11 Ways to Forget Someone You Love was inspired by the life of Bette Nesmith Graham (1924-1980), the inventor of Liquid Paper, a type of correction fluid. After her divorce, working as a secretary to make ends meet as a single mother, she came up with an idea for paint to cover up her typing mistakes. The whiteout she created in her kitchen, which she called ‘Mistake Out’, quickly gained popularity among her colleagues. So much so that she was able to turn her homemade recipe into a viable business, thereby regaining control of her life.
I was interested in how Bette overcame adversity and found financial independence through a simple but effective domestic invention. I began to paint over the groom in old wedding photos to symbolise a woman’s ability to erase what she no longer wants in her life. These initial works (one of which is included in the series submitted) made me realise the project was about overcoming grief. Anger, a common but often suppressed stage of the grieving process, can be a motivating and transformative force when expressed creatively.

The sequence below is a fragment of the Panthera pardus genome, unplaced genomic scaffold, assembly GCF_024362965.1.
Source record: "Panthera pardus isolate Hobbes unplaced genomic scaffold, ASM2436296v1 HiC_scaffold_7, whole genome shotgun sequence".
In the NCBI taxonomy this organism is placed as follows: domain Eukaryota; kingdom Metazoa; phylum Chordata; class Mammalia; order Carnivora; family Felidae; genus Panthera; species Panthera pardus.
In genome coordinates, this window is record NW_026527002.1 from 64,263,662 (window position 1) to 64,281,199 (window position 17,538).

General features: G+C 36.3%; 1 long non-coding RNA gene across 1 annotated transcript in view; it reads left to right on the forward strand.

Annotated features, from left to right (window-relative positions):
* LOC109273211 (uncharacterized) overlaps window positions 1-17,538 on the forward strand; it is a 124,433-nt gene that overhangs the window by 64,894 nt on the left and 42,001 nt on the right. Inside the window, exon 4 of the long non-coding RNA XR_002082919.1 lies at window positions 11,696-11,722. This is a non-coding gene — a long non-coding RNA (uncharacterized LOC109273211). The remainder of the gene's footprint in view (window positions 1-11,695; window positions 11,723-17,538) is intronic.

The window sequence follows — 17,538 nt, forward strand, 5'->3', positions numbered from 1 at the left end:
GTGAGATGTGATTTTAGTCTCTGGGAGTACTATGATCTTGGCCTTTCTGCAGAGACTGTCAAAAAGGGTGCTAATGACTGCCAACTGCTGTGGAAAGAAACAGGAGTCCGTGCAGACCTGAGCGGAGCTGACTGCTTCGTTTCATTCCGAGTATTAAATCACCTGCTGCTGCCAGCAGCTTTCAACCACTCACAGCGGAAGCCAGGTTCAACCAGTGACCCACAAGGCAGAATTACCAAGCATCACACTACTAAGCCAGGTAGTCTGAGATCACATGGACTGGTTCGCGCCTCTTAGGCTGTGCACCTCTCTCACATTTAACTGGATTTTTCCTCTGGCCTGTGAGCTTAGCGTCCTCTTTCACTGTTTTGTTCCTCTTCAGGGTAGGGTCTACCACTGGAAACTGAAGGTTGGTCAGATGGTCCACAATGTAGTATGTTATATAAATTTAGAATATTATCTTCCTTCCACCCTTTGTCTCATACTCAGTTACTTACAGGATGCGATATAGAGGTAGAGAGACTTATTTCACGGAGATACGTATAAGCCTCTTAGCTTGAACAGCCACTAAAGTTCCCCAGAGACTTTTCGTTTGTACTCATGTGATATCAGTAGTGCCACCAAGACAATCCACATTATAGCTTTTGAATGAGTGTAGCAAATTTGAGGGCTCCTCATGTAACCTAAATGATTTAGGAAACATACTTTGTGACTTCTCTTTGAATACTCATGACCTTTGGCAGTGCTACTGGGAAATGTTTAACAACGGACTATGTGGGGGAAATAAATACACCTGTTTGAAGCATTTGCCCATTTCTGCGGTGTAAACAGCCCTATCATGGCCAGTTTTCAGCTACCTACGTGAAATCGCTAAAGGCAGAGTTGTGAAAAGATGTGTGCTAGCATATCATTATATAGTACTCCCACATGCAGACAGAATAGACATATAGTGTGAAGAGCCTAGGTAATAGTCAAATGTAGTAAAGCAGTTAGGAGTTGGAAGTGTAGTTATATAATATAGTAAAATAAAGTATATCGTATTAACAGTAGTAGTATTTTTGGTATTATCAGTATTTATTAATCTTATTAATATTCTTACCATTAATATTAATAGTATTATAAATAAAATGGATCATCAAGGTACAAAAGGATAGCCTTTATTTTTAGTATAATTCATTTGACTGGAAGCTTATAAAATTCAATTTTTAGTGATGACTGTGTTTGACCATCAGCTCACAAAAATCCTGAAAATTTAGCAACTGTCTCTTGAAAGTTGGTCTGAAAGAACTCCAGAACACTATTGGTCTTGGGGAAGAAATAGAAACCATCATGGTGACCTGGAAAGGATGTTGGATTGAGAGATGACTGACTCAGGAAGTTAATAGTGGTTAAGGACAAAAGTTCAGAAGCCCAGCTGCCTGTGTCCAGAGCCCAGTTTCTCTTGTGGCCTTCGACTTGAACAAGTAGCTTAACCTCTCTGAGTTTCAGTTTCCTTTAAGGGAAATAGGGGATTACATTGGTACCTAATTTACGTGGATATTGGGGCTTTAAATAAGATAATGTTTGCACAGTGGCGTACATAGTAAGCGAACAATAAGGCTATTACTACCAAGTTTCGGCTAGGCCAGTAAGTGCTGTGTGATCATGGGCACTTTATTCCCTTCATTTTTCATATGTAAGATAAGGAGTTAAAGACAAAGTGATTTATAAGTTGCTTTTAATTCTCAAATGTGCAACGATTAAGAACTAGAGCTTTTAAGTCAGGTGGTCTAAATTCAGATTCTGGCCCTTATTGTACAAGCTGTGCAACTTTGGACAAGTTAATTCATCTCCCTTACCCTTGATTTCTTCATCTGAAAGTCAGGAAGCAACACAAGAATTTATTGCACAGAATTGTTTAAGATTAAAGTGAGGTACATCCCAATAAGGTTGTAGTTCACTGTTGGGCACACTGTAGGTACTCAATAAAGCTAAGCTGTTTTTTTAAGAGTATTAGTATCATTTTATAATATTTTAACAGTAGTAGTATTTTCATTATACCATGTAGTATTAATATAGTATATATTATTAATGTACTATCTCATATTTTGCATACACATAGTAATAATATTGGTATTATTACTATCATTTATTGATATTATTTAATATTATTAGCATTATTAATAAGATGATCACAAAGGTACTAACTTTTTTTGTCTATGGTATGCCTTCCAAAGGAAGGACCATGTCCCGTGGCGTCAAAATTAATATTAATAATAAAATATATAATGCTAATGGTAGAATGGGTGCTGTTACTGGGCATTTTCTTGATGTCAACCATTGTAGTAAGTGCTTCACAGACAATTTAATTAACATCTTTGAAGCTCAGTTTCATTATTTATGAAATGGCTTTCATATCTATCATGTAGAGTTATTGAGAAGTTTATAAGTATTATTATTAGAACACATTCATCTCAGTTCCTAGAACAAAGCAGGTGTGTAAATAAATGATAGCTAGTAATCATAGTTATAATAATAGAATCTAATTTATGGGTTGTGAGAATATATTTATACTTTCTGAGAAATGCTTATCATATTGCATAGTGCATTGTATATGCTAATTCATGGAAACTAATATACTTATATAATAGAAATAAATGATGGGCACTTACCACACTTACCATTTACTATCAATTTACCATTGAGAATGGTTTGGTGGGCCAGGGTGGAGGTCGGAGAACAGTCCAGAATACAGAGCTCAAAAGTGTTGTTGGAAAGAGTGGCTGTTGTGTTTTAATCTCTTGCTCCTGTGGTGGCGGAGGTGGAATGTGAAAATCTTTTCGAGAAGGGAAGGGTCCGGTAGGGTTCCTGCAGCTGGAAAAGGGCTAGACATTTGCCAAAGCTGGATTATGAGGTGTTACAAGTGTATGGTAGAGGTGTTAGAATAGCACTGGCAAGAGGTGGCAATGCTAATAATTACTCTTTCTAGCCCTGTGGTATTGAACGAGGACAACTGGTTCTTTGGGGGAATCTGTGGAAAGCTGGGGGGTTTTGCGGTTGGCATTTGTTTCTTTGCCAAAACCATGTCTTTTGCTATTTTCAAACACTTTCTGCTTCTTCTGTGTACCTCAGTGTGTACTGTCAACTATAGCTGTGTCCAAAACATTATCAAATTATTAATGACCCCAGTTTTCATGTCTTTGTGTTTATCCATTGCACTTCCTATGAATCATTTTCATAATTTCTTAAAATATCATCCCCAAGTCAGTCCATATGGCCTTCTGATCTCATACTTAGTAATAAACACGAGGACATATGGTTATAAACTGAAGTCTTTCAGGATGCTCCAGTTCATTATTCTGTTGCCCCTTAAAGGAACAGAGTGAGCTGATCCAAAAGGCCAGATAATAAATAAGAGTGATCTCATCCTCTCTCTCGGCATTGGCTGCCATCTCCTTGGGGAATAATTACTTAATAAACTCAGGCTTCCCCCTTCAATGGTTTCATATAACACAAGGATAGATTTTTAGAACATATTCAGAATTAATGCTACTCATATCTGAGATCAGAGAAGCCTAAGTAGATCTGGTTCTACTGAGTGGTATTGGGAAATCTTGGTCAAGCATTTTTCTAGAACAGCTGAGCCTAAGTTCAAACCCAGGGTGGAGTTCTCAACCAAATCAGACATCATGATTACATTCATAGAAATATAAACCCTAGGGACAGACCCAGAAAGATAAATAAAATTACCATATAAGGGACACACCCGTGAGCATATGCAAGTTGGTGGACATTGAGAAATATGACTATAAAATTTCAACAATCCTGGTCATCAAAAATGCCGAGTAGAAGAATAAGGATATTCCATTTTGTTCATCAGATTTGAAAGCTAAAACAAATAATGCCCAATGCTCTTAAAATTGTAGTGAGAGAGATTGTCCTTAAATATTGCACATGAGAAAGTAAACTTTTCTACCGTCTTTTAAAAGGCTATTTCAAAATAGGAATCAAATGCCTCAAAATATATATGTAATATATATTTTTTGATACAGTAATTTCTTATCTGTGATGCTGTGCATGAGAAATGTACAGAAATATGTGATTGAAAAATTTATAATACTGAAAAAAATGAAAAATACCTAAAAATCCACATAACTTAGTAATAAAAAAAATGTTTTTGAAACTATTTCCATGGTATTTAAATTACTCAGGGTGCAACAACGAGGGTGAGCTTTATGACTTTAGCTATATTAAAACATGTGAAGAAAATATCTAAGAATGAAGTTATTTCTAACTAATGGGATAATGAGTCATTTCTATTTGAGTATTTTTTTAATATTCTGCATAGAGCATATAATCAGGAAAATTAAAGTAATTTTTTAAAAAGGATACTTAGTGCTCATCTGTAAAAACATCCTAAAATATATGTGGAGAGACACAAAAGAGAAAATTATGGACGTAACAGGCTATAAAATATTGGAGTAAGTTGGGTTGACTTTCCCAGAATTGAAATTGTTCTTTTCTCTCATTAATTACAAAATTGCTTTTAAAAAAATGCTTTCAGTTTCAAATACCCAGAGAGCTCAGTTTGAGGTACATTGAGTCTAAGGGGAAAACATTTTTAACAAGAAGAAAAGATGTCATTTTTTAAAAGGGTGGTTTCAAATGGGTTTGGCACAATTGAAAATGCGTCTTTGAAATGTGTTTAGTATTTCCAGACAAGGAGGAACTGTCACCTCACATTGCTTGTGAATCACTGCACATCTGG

Developing this idea, I experimented with other ways to erase figures. I remembered how my mother cut my father’s head out of photos both before and after their divorce. This act of destroying a photograph is both violent and cathartic, a form of apotropaic magic; the person removing the figure shifts from a position of helplessness to one of agency. Ironically, this erasure is also darkly humorous, because it draws attention to and magnifies what is lost.
Self-help articles on the internet often bear titles like the one chosen for this series, but of course you cannot literally erase or forget someone you love. Through creative action, however, you can gain agency and a greater sense of control. Acknowledging what is lost and creating something new can propel a person to embrace the hope that a better future is possible and even desirable.